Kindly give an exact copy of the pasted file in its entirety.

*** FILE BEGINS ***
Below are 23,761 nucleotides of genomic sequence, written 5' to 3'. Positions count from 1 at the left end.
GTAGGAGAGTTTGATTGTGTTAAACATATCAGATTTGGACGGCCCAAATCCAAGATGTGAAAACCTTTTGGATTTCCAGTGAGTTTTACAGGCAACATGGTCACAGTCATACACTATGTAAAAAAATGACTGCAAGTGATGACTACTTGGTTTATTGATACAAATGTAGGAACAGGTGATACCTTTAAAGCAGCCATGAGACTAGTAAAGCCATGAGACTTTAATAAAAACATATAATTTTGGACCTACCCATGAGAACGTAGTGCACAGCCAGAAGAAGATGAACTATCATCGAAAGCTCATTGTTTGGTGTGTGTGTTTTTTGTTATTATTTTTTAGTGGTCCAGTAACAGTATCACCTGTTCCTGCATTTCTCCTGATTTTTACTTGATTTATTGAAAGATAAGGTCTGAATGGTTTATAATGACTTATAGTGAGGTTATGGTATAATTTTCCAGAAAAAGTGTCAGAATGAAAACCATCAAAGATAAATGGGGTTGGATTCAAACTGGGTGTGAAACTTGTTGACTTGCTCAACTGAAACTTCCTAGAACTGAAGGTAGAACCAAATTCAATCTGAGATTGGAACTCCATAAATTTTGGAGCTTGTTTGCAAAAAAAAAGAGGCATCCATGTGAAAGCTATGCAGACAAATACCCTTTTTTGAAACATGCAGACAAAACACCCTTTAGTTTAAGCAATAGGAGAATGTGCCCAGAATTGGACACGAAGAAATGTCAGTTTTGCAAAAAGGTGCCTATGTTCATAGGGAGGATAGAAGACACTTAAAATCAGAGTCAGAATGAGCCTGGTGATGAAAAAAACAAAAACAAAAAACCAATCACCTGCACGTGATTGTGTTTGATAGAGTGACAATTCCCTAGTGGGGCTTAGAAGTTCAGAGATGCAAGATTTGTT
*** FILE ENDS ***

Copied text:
Below are 23,761 nucleotides of genomic sequence, written 5' to 3'. Positions count from 1 at the left end.
GTAGGAGAGTTTGATTGTGTTAAACATATCAGATTTGGACGGCCCAAATCCAAGATGTGAAAACCTTTTGGATTTCCAGTGAGTTTTACAGGCAACATGGTCACAGTCATACACTATGTAAAAAAATGACTGCAAGTGATGACTACTTGGTTTATTGATACAAATGTAGGAACAGGTGATACCTTTAAAGCAGCCATGAGACTAGTAAAGCCATGAGACTTTAATAAAAACATATAATTTTGGACCTACCCATGAGAACGTAGTGCACAGCCAGAAGAAGATGAACTATCATCGAAAGCTCATTGTTTGGTGTGTGTGTTTTTTGTTATTATTTTTTAGTGGTCCAGTAACAGTATCACCTGTTCCTGCATTTCTCCTGATTTTTACTTGATTTATTGAAAGATAAGGTCTGAATGGTTTATAATGACTTATAGTGAGGTTATGGTATAATTTTCCAGAAAAAGTGTCAGAATGAAAACCATCAAAGATAAATGGGGTTGGATTCAAACTGGGTGTGAAACTTGTTGACTTGCTCAACTGAAACTTCCTAGAACTGAAGGTAGAACCAAATTCAATCTGAGATTGGAACTCCATAAATTTTGGAGCTTGTTTGCAAAAAAAAAGAGGCATCCATGTGAAAGCTATGCAGACAAATACCCTTTTTTGAAACATGCAGACAAAACACCCTTTAGTTTAAGCAATAGGAGAATGTGCCCAGAATTGGACACGAAGAAATGTCAGTTTTGCAAAAAGGTGCCTATGTTCATAGGGAGGATAGAAGACACTTAAAATCAGAGTCAGAATGAGCCTGGTGATGAAAAAAACAAAAACAAAAAACCAATCACCTGCACGTGATTGTGTTTGATAGAGTGACAATTCCCTAGTGGGGCTTAGAAGTTCAGAGATGCAAGATTTGTT